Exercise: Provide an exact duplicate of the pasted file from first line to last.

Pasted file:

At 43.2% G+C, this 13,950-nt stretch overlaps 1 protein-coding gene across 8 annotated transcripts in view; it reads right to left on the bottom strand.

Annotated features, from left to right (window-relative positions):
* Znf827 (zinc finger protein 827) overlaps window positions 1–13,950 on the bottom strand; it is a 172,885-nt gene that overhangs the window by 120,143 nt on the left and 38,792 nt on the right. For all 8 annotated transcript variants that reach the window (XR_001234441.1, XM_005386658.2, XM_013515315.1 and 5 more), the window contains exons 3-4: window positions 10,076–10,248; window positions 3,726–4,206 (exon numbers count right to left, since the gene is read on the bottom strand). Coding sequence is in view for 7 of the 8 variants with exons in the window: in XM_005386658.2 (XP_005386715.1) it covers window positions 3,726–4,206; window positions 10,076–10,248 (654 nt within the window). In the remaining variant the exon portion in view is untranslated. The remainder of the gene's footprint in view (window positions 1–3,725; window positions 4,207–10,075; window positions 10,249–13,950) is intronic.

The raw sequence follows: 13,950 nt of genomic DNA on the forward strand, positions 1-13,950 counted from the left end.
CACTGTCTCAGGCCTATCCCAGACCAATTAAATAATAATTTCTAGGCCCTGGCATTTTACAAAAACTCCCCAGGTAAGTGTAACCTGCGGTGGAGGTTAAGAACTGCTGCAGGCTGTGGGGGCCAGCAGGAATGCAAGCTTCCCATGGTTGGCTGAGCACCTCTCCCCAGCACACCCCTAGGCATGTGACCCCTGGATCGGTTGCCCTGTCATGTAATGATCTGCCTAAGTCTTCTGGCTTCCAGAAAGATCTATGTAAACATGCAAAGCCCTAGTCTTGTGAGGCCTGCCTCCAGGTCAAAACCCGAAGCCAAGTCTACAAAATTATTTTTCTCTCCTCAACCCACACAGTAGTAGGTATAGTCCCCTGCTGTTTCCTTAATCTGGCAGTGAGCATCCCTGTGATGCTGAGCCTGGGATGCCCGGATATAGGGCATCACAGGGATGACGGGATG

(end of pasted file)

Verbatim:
At 43.2% G+C, this 13,950-nt stretch overlaps 1 protein-coding gene across 8 annotated transcripts in view; it reads right to left on the bottom strand.

Annotated features, from left to right (window-relative positions):
* Znf827 (zinc finger protein 827) overlaps window positions 1–13,950 on the bottom strand; it is a 172,885-nt gene that overhangs the window by 120,143 nt on the left and 38,792 nt on the right. For all 8 annotated transcript variants that reach the window (XR_001234441.1, XM_005386658.2, XM_013515315.1 and 5 more), the window contains exons 3-4: window positions 10,076–10,248; window positions 3,726–4,206 (exon numbers count right to left, since the gene is read on the bottom strand). Coding sequence is in view for 7 of the 8 variants with exons in the window: in XM_005386658.2 (XP_005386715.1) it covers window positions 3,726–4,206; window positions 10,076–10,248 (654 nt within the window). In the remaining variant the exon portion in view is untranslated. The remainder of the gene's footprint in view (window positions 1–3,725; window positions 4,207–10,075; window positions 10,249–13,950) is intronic.

The raw sequence follows: 13,950 nt of genomic DNA on the forward strand, positions 1-13,950 counted from the left end.
CACTGTCTCAGGCCTATCCCAGACCAATTAAATAATAATTTCTAGGCCCTGGCATTTTACAAAAACTCCCCAGGTAAGTGTAACCTGCGGTGGAGGTTAAGAACTGCTGCAGGCTGTGGGGGCCAGCAGGAATGCAAGCTTCCCATGGTTGGCTGAGCACCTCTCCCCAGCACACCCCTAGGCATGTGACCCCTGGATCGGTTGCCCTGTCATGTAATGATCTGCCTAAGTCTTCTGGCTTCCAGAAAGATCTATGTAAACATGCAAAGCCCTAGTCTTGTGAGGCCTGCCTCCAGGTCAAAACCCGAAGCCAAGTCTACAAAATTATTTTTCTCTCCTCAACCCACACAGTAGTAGGTATAGTCCCCTGCTGTTTCCTTAATCTGGCAGTGAGCATCCCTGTGATGCTGAGCCTGGGATGCCCGGATATAGGGCATCACAGGGATGACGGGATG